Upholding KBOO’s values of peace, justice, democracy, human rights, environmentalism, multiculturalism, freedom of expression, and social change, the community is engaging in a series of skill building sessions, followed by an open forum for volunteers and staff to share their experiences, thoughts and desires for our community. Some refreshments provided, attendees are encouraged to also bring a contribution to a potluck following the training session.
We come from many places, express ourselves differently, hold different beliefs, but at KBOO, all participants create community together. Learning from each other and growing together is an essential part of “the KBOO experience”. It is essential to listen to one another and be receptive to what you hear. We are creating exciting, meaningful radio and community, all here, together, based on KBOO’s stated values—and for this alone, each one of us deserves the respect of all others. If we spend our time uplifting our co-created community, we will be uplifted in turn.
With so many passionate, caring and expressive individuals actively participating within an organization, conflicts will occur. In fact, they should occur, as conflicts illuminate areas that we need to look at, and learn from, within ourselves, and the community as a whole.
Most people have negative feelings about conflicts, and many try to avoid them—but this doesn’t really help in the long run. Conflicts that are left unresolved often fester and become fertile ground for feeling bad about another person, yourself, and / or transferred and generalized to the whole organization. However, compassionately and justly addressing conflicts can help transform us as individuals, and the organization as a whole.
Understanding the overall dynamics of conflict can help us address them more constructively.
Conflict arises when people disagree about something that is important to both / all parties. Each conflict is unique because it is entirely dependant on the dynamics of the parties involved at that time. Each person brings his or her history, and “hot buttons” or “pet peeves” that affect the conflict.
When conflict occurs, everyone needs to feel recognized as an individual, and respected as a human being.
When these needs are not met, things can escalate very quickly.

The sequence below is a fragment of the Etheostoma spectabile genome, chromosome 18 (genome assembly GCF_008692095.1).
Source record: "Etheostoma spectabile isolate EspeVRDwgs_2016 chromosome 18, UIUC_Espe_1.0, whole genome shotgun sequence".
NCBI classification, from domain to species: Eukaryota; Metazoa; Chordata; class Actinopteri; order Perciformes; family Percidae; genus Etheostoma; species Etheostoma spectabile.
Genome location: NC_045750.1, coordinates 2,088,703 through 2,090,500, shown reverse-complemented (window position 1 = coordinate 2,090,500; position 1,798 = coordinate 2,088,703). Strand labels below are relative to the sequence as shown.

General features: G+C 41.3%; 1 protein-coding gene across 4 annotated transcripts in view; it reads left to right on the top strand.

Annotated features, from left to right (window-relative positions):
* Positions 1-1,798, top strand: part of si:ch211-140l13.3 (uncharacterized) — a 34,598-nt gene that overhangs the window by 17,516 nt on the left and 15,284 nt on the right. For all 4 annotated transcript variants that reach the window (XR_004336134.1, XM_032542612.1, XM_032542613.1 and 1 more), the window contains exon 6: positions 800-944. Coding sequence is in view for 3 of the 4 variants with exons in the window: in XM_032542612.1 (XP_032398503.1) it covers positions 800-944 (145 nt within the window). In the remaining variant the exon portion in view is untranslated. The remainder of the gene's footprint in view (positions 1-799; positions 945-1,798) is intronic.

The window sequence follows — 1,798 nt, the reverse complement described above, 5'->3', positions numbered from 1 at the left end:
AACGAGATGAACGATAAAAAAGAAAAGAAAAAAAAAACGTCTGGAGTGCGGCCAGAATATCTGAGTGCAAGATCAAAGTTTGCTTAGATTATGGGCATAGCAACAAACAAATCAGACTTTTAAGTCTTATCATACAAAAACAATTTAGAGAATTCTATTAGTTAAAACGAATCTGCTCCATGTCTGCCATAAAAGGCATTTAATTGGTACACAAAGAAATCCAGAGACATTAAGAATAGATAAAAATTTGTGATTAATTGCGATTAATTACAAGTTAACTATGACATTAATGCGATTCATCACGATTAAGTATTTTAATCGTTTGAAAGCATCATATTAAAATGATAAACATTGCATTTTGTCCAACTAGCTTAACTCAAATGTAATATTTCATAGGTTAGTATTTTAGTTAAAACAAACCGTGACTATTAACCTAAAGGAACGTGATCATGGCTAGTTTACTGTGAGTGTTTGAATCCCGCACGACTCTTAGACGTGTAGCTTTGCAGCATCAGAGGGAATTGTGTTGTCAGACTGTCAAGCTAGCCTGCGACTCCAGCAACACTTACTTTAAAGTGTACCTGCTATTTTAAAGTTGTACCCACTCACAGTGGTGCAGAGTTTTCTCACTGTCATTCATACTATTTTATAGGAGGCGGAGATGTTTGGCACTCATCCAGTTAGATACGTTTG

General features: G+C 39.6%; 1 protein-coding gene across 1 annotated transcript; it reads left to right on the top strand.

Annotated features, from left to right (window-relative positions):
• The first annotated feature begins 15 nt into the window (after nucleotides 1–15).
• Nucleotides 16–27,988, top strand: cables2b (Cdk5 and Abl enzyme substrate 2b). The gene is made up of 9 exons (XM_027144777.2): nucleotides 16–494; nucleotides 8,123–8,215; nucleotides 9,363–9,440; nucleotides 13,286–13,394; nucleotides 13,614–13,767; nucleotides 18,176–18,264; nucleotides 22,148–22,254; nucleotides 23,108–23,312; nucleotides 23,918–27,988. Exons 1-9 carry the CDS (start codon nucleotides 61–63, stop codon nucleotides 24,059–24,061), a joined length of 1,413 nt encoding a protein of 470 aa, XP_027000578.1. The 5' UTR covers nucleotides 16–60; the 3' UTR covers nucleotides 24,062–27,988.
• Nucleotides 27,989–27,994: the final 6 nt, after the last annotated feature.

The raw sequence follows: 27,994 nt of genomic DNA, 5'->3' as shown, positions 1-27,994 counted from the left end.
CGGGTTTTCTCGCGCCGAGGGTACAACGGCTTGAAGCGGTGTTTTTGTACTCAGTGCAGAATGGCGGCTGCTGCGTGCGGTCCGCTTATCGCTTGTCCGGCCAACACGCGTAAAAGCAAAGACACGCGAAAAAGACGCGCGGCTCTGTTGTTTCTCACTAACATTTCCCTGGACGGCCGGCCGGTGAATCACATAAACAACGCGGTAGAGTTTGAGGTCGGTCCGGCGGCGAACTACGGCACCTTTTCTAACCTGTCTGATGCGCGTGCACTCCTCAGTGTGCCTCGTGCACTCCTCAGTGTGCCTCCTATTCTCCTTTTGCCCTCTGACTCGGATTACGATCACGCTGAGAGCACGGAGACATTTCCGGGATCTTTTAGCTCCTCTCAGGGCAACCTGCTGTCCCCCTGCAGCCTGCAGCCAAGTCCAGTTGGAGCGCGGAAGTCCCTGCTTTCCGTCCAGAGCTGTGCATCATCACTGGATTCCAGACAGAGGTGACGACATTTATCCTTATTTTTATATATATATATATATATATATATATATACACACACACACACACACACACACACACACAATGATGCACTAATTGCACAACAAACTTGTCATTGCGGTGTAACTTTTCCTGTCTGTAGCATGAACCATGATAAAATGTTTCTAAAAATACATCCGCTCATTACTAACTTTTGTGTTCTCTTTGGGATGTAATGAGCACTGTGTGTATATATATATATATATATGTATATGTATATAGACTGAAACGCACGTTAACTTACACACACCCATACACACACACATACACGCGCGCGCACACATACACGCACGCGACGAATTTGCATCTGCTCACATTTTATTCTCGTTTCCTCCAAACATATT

Because each person involved in the conflict adds to its dynamics, it is important to understand your own feelings about conflict and what “triggers” you, so that you can avoid escalation and help to bring the interaction to a resolution wherein all feel respected and valued.
What do you think of when you think of conflict?
What are your triggers or hooks?
A trigger or hook is a behavior that almost always “gets to you”. It can be a situation, a word or phrase, or body language. It is important to know what behaviors and words hook you, so you can become conscious of your response, instead of being caught up in your reaction. Take a moment and answer these questions for yourself.
To what words do I strongly react?
(e.g., name calling, “whatever”, “get to the point”, swearing)
To what behaviors do I strongly react?
(e.g., eye rolling, sighing, hand on hip, arms crossed, personal space issues)
To what situations do I strongly react? What are my pet peeves?
(e.g., being kept waiting, being interrupted, being ignored)
Insider / Outsider Thinking
One factor that contributes to conflict at KBOO is insider/outsider paradigms. People need to feel a sense of belonging. Insider/outsider group thinking is present in every community; here at KBOO it seems particularly problematic. The KBOO volunteer community has about 500 members currently; and while the number of volunteers actively participating in the station is relatively stable, there is much turnover. Some of you have volunteered nearly since the very beginning, while others may have jumped in last week. In these circumstances, it is easy to feel that everyone else knows what’s going on, that you are being deliberately over-looked and left out. We can all help to alleviate this situation. Don’t assume that others are more in the know, or that information is being kept from you; ask a staff person about the policy or practice of doing something. Say hello and introduce yourself to people you don’t know yet-- they may be new, or maybe you just haven’t met, because you’re on different schedules.
Useful Tips in Resolving Conflict
Either / or; right / wrong; hot / cold thinking and positioning within conflicts will block meaningful dialogue, and does not make room for the fact that all parties are valued, even if there is disagreement—to resolve conflict, try to avoid dichotomous thinking.
There are some basic premises that, when adapted, will help to mitigate conflict, and encourage the exploration of meaningful difference, leaving us all with an enriched community.
- You can never know another person’s intention / heart.
- Your experience is valid – and so is everyone else’s.
- Everyone wants to be the hero of her/his own story.
Healthy conflict resolution takes creativity.
- I want to win, and I want you to win, too.
- I am right does not mean that you are wrong.